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Valuing experiences

Sarah May, IBMS Deputy Chief Executive, makes a big, empowering decision for the new year

Welcome to 2020. I know it’s traditional to do so, but I don’t usually make New Year resolutions as they inevitably fall by the wayside. Well, this year is going to be different as I have taken a very big and empowering decision; I am reducing my working hours to three days a week with the aim of achieving a better (or different) work:life balance. It’s a big decision because biomedical science is an amazing career choice and at times it has felt more of a hobby than a job, but I want some more “me” time.

One of the factors that has reinforced my decision has been a little bit of research I did on the traits and characteristics that define the different generations. Millennials and their successors, Generation Z, have seen their baby boomer and Generation X parents flogging themselves to death and they want something different. I don’t think that’s wrong, in fact I think it is probably a healthier approach to life. A key definer that separates the older generations from the younger is that the former are more motivated by material acquisitions while the latter seek fulfilment more through experiences. In reality, I don’t think it matters how fulfilment is achieved, the greater tragedy would be to live unfulfilled.

At the time of writing this article, the news is filled with the dreadful reports of the volcanic eruption on New Zealand’s White Island. People have died and others have life changing injuries. The term “life changing injuries” is a fairly recently used phrase to describe severe injuries and I think it serves to put something in to context. Severity is relative whereas “life-changing” gives a glimmer of insight in to the reality of a very different life after a catastrophic event.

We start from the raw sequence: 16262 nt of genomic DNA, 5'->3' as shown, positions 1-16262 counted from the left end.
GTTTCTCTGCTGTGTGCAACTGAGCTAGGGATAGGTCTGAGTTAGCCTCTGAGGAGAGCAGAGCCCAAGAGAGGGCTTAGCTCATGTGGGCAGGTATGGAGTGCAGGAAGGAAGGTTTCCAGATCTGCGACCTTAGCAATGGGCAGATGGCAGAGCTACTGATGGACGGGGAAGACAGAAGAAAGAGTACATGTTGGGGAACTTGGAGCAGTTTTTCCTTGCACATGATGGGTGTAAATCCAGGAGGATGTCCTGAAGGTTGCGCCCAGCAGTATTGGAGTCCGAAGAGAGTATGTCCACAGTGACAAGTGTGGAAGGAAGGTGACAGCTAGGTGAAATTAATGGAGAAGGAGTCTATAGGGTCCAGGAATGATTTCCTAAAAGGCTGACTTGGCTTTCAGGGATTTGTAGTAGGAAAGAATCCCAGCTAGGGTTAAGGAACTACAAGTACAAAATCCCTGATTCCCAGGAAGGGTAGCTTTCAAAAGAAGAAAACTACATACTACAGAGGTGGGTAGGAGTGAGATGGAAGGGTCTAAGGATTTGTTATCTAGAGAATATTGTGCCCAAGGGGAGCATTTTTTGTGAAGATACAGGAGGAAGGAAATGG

As healthcare professionals, we deal with life changing results every day of our working lives and I have never met a biomedical scientist who is not acutely aware of that fact. We know that although we may seldom see the patient, we are always sensitive to the reality that could change for an individual, for better or worse, dependent upon a result. We live daily with the knowledge of diseases and because we understand the processes involved in disease progression, or resolution, we have great insight into life-changing or life-enhancing possibilities and an empathy with those who may be affected by change.

This almost brings me back to where I started. I think that in our high pressured society we sometimes need to put a little control back in our lives, so my 2020 resolution: think more like a Millennial, value experiences and take back control.

Sarah May

Deputy Chief Executive

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